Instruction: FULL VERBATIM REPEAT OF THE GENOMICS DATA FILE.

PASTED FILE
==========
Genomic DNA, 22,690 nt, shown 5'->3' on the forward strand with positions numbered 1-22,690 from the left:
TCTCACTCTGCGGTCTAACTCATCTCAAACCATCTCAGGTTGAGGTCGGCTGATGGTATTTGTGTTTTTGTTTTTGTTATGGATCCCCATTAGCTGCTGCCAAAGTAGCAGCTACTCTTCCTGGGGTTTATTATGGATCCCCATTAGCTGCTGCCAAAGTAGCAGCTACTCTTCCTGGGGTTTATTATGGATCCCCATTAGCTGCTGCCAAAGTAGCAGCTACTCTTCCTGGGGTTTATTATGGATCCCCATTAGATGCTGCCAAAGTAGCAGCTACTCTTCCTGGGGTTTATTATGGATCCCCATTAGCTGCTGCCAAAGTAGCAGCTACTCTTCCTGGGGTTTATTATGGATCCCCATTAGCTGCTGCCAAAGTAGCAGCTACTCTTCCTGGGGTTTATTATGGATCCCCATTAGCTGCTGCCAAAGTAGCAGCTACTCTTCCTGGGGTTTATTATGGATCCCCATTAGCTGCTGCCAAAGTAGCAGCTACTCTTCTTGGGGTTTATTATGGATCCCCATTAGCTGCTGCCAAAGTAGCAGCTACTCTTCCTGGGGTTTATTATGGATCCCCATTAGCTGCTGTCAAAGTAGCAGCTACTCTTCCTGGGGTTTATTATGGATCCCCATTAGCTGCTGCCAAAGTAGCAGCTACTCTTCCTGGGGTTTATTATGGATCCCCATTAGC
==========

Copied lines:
Genomic DNA, 22,690 nt, shown 5'->3' on the forward strand with positions numbered 1-22,690 from the left:
TCTCACTCTGCGGTCTAACTCATCTCAAACCATCTCAGGTTGAGGTCGGCTGATGGTATTTGTGTTTTTGTTTTTGTTATGGATCCCCATTAGCTGCTGCCAAAGTAGCAGCTACTCTTCCTGGGGTTTATTATGGATCCCCATTAGCTGCTGCCAAAGTAGCAGCTACTCTTCCTGGGGTTTATTATGGATCCCCATTAGCTGCTGCCAAAGTAGCAGCTACTCTTCCTGGGGTTTATTATGGATCCCCATTAGATGCTGCCAAAGTAGCAGCTACTCTTCCTGGGGTTTATTATGGATCCCCATTAGCTGCTGCCAAAGTAGCAGCTACTCTTCCTGGGGTTTATTATGGATCCCCATTAGCTGCTGCCAAAGTAGCAGCTACTCTTCCTGGGGTTTATTATGGATCCCCATTAGCTGCTGCCAAAGTAGCAGCTACTCTTCCTGGGGTTTATTATGGATCCCCATTAGCTGCTGCCAAAGTAGCAGCTACTCTTCTTGGGGTTTATTATGGATCCCCATTAGCTGCTGCCAAAGTAGCAGCTACTCTTCCTGGGGTTTATTATGGATCCCCATTAGCTGCTGTCAAAGTAGCAGCTACTCTTCCTGGGGTTTATTATGGATCCCCATTAGCTGCTGCCAAAGTAGCAGCTACTCTTCCTGGGGTTTATTATGGATCCCCATTAGC